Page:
Celebrating its anniversary over the next few days, Blizzard plans to have several in-game events across its properties and current games around and as part of a recognition of the original release of Diablo (1996). Although, at the time, an iteration on mechanics found across other sources like Dungeons & Dragons (1974) and Rogue (1980), what Diablo (1996) and its sequels have left as their greatest legacy is in kick-starting an interest in action-centered exploration of dungeons and a combat-based system where the player would, like its influencers, descend into darkened ruins, find a forgotten history, and defeat a demon all while fighting back waves of enemies and, at the end, righting some societal wrong which corrupted a region and led to its downfall. And, if in reading the summary of the plot sounds familiar, that’s because it is. It’s also the narrative of many medieval period works in which the righteous must confront a darkness to bring an area in chaos back to the order of Christendom.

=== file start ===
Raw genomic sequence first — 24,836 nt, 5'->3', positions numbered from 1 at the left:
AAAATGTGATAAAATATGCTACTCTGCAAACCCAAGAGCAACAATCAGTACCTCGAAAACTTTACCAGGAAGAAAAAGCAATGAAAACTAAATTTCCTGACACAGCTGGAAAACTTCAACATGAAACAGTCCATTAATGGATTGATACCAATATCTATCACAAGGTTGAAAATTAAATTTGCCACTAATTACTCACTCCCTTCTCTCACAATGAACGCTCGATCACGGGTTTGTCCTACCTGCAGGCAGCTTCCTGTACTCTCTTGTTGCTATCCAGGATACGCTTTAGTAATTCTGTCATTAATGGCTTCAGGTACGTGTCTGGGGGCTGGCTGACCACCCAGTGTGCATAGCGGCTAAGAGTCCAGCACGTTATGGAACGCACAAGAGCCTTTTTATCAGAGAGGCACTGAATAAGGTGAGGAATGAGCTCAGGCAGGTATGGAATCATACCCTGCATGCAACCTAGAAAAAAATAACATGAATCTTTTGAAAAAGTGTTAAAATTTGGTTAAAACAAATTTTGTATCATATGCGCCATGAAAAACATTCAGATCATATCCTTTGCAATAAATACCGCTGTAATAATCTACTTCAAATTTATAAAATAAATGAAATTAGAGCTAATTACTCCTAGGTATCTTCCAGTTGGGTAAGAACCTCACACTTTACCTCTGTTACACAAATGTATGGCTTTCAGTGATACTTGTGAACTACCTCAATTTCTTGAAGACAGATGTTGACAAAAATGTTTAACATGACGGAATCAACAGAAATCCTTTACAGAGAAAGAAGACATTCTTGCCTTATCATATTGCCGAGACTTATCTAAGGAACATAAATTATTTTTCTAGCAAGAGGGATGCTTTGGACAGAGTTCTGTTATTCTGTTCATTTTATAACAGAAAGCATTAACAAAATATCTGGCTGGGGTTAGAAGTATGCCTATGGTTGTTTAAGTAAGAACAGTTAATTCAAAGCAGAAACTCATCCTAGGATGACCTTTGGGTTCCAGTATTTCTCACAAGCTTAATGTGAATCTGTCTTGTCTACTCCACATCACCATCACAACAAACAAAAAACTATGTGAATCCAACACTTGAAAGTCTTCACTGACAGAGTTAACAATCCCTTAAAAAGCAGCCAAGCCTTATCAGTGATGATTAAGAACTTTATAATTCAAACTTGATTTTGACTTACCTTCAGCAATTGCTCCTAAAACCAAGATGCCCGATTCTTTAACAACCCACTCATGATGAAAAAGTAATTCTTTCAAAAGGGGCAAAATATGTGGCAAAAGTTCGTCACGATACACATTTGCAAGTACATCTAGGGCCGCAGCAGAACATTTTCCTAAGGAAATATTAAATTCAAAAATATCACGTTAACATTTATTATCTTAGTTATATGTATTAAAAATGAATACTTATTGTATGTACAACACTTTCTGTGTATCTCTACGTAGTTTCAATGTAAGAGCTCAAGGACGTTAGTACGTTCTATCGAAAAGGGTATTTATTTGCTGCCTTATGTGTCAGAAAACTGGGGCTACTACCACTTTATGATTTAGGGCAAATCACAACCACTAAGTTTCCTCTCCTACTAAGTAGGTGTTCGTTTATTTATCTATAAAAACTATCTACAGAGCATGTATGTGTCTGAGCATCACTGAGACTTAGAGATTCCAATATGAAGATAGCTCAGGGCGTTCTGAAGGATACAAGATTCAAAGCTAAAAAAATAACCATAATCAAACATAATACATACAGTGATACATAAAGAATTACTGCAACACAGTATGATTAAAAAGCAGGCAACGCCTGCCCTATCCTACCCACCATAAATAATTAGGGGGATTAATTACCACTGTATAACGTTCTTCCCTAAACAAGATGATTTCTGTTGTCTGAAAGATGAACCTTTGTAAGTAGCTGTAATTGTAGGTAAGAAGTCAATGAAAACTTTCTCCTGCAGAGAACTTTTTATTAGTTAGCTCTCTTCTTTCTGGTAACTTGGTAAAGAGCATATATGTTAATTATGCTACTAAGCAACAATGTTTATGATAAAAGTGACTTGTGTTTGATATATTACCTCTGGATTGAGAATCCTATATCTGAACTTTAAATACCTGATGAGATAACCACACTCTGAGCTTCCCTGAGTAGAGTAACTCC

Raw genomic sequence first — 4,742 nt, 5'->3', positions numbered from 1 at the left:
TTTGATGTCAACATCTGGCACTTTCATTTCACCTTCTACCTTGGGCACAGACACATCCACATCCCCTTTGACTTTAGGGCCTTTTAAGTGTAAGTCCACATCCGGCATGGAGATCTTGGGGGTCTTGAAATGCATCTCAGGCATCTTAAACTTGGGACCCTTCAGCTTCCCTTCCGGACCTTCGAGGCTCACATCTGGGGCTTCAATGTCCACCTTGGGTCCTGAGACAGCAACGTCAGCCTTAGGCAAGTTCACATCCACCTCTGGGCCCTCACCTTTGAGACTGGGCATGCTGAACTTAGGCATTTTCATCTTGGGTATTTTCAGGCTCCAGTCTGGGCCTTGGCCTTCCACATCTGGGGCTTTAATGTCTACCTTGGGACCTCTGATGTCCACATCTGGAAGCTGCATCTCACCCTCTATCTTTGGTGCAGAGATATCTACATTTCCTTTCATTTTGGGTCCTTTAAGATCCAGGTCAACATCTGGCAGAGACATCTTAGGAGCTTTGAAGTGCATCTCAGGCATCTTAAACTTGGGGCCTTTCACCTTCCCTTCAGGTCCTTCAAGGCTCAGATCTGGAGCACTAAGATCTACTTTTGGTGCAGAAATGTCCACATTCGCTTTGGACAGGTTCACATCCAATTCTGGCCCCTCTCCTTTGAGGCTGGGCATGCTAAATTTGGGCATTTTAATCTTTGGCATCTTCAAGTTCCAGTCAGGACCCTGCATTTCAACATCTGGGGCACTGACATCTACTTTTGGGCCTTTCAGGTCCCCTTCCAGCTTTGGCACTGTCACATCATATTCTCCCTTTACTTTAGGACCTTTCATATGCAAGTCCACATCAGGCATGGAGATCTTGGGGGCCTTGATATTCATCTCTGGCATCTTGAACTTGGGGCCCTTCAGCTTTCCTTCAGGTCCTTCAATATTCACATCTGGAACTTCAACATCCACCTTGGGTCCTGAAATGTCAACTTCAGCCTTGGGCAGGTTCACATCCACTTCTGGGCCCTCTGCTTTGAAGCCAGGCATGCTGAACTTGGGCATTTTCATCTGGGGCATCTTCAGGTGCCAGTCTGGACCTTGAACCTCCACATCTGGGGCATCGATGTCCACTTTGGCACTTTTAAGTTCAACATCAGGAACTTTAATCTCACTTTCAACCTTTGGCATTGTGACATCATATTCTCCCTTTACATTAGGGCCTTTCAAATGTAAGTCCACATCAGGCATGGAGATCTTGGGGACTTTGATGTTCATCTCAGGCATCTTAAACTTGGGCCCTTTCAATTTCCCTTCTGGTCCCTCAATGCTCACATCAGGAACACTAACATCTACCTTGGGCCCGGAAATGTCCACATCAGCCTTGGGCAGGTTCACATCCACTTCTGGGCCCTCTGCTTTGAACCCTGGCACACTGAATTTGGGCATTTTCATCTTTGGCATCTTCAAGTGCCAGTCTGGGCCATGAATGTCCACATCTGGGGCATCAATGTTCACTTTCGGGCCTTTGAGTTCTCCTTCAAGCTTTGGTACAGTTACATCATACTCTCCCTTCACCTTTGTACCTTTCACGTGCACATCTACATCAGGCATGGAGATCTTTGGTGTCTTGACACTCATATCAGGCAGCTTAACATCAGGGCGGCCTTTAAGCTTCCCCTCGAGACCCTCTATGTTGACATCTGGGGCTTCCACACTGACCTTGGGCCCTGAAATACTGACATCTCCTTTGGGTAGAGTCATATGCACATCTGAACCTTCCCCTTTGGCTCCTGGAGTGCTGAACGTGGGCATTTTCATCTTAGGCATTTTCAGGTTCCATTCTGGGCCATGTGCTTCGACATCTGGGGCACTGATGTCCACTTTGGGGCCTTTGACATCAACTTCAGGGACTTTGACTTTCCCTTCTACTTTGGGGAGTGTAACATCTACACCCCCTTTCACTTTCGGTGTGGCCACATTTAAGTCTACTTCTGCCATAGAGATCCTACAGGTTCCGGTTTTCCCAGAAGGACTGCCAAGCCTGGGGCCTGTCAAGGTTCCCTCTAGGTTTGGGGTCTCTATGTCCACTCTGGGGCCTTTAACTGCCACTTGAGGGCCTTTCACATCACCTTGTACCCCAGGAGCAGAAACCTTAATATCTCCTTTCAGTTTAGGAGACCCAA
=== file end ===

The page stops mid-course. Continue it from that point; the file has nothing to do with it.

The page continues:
While never directly referencing it as such, it is hard to look at any screenshots of Diablo (1996) and not see the influence of Catholicism and the works of medieval scholars on its design and presentation. Diablo (1996) is a game of heroes fighting off a demonic source which has ruined a town. What started as the building as a cathedral led, through the work of a demon (Diablo), to greater conquest and corruption. The death and possession of Prince Albrecht, itself a twisting of the succession of kings, brings about the end of the kingdom and a fight for not only the soul of the king, but of that of the people and the region as the heroes must battle first an external darkness and then, as the game closes, their own internal darkness, having taken in the soulstone of Diablo and proceeding to set up the events of the later games. It is in this re-telling of the story of mighty, righteous heroes, however, where the games and those it has shaped over the last twenty years combine neomedievalism and simulation in which the games themselves present a fantasy setting drawn from historical sources in which the production itself proposes a scenario in which the demons of the present can be placed in metaphors of the past, all while saying, yes, they can be found, confronted, and conquered in the process.